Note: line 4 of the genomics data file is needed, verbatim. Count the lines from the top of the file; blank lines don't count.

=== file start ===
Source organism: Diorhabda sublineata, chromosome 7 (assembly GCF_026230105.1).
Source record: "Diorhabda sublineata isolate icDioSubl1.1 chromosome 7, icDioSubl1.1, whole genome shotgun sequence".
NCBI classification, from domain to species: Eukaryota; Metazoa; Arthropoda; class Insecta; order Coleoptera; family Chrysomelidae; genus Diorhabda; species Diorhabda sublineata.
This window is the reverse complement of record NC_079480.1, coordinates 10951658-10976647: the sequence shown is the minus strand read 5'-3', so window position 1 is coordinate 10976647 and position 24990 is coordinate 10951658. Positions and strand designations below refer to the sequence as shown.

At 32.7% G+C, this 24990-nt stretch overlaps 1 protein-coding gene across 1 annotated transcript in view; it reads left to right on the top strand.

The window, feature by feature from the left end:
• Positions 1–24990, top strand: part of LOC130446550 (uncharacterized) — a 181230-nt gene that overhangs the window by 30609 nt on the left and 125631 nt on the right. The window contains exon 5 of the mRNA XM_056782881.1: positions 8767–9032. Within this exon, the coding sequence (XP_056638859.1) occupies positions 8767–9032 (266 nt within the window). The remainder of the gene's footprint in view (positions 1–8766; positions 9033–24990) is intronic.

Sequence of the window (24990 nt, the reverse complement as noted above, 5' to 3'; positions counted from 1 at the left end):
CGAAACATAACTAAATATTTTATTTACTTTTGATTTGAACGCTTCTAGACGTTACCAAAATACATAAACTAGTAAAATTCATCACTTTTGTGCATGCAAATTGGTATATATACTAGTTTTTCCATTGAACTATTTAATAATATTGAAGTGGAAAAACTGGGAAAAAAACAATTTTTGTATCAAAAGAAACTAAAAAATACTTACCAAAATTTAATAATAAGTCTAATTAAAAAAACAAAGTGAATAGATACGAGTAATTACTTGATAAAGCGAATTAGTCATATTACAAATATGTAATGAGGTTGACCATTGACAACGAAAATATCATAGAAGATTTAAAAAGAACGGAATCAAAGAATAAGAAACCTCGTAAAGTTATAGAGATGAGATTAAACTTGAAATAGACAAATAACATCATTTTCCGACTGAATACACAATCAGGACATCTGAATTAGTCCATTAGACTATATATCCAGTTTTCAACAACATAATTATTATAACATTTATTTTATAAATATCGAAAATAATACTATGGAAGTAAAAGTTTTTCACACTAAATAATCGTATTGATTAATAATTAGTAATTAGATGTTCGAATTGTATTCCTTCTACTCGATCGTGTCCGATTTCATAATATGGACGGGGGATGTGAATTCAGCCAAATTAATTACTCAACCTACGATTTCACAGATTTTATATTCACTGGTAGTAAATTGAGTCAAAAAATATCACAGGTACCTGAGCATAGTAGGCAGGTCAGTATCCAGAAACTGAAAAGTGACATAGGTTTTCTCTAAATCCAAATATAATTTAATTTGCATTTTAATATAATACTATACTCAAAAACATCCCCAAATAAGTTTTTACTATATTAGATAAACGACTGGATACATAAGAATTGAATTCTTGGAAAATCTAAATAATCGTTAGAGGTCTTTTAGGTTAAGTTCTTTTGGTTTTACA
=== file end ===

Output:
This window is the reverse complement of record NC_079480.1, coordinates 10951658-10976647: the sequence shown is the minus strand read 5'-3', so window position 1 is coordinate 10976647 and position 24990 is coordinate 10951658. Positions and strand designations below refer to the sequence as shown.